This whole thing about the fear politicians have of seeming "soft on drugs" seems to be the biggest thing about prohibition which is making it drag on seemingly forever. There has to be some way a politician can endorse a policy which is not an all-out drug-war escalation without fearing to look "soft on drugs". Its especially weird considering how many of them receive massive campaign contributions from drug companies...
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Comment #5 posted by whig on June 25, 2005 at 10:28:24 PT
Lessons are repeated until learned
Yes indeed.
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Comment #4 posted by billos on June 25, 2005 at 09:33:31 PT
History repeats again...............
I believe that in the 20's just before the back of prohibition broke there was an all out assault by the fed on liquor manufacturers. One can easily find pictures of agents taking axes to barrels of booze. They really believed thay were doing the right thing.Lessons are repeated until learned. Our government hasn't learned a thing.
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Comment #3 posted by Patrick on June 25, 2005 at 09:33:07 PT
SoberStoner I agree
In my opinion the Supreme Court decision pointed out the flawed logic of prohibition for all to see. All the Supremes did was to confirm the existing law that says “it’s ok to lock people up for marijuana possession.” If we want to change this “poor law” we must elect “lawmakers” willing to change the law. Responsible tobacco and alcohol consumption is not a crime in of itself so why something like cannabis gets treated as such is sheer lunacy and a waste of precious law enforcement resources? Once the law is changed then no patient should ever fear arrest by the police again for responsible self administered use of cannabis. One poll I saw a short time ago said 98% of the people polled agreed that we should not arrest patients on a cannabis treatment program. Politicians will adopt what the people support especially with 98% popularity. It’s not about being soft on drugs and crime it’s about decency and compassion and laws passed with those principles will win out over laws passed with the principles of restriction and control causing harm. Arresting doctor approved patients for seeking relief with cannabis is a bad law and politicians can win by agreeing with that point of view and then changing that specific law for starters and still not necessarily be seen as “soft on crime and drugs.” This was a good article because it calls for some serious discussion. Our laws and the politicians passing the laws won’t change without serious discussion of the facts instead of the lies. In my humble opinion the facts are in our favor not the prohibition camp!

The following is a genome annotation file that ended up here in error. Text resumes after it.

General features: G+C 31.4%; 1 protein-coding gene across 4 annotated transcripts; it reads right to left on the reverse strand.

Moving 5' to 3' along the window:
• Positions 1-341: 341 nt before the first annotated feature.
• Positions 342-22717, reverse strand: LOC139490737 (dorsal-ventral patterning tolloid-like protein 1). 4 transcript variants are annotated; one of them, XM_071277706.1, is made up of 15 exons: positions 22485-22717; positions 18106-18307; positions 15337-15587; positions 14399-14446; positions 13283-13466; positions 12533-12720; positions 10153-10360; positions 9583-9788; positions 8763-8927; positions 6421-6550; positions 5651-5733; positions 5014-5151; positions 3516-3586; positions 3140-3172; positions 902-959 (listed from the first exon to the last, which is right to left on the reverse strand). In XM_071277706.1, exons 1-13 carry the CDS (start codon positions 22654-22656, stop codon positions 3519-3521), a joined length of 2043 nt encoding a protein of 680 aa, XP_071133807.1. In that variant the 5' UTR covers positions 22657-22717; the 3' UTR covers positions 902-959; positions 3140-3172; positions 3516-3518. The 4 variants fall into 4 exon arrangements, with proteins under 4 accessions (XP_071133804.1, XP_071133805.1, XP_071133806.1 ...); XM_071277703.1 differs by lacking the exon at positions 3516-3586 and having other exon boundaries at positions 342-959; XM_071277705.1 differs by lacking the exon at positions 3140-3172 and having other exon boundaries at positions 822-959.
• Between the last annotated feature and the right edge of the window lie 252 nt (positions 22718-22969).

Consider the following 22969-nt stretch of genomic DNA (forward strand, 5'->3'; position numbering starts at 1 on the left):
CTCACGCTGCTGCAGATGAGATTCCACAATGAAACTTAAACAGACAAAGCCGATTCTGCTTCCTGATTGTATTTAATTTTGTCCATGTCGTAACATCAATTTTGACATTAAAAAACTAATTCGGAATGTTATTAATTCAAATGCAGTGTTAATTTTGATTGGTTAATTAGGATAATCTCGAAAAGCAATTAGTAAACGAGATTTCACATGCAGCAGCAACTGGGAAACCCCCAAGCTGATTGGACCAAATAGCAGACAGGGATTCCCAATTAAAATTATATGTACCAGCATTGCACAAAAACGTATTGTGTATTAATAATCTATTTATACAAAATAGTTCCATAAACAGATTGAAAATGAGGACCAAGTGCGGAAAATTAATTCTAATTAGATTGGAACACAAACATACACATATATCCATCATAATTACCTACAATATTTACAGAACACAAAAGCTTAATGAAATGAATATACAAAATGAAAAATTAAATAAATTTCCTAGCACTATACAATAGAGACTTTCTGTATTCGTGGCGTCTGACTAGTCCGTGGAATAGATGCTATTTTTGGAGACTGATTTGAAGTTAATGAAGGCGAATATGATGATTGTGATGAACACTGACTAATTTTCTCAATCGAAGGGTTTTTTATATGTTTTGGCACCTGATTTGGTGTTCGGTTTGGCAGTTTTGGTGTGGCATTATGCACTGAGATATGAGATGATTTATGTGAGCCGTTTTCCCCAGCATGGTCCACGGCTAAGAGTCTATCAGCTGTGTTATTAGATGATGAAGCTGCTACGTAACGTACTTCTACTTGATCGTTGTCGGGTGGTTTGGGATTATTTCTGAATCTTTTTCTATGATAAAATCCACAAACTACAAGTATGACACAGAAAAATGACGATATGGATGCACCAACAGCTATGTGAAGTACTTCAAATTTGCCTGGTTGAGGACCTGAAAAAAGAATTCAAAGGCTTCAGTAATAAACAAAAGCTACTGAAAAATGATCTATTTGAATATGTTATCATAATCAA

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Comment #2 posted by mayan on June 25, 2005 at 07:27:39 PT
Come Party...
In a field of hemp...Craik,Saskatchewan - Sat,August 20th:
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Comment #1 posted by SoberStoner on June 25, 2005 at 07:16:28 PT
Stories like this make me smile.Slowly but surely, our voices are getting louder, and the government just keeps pushing us to the forefront.More articles like this, and soon our voices will be impossible to ignore any longer.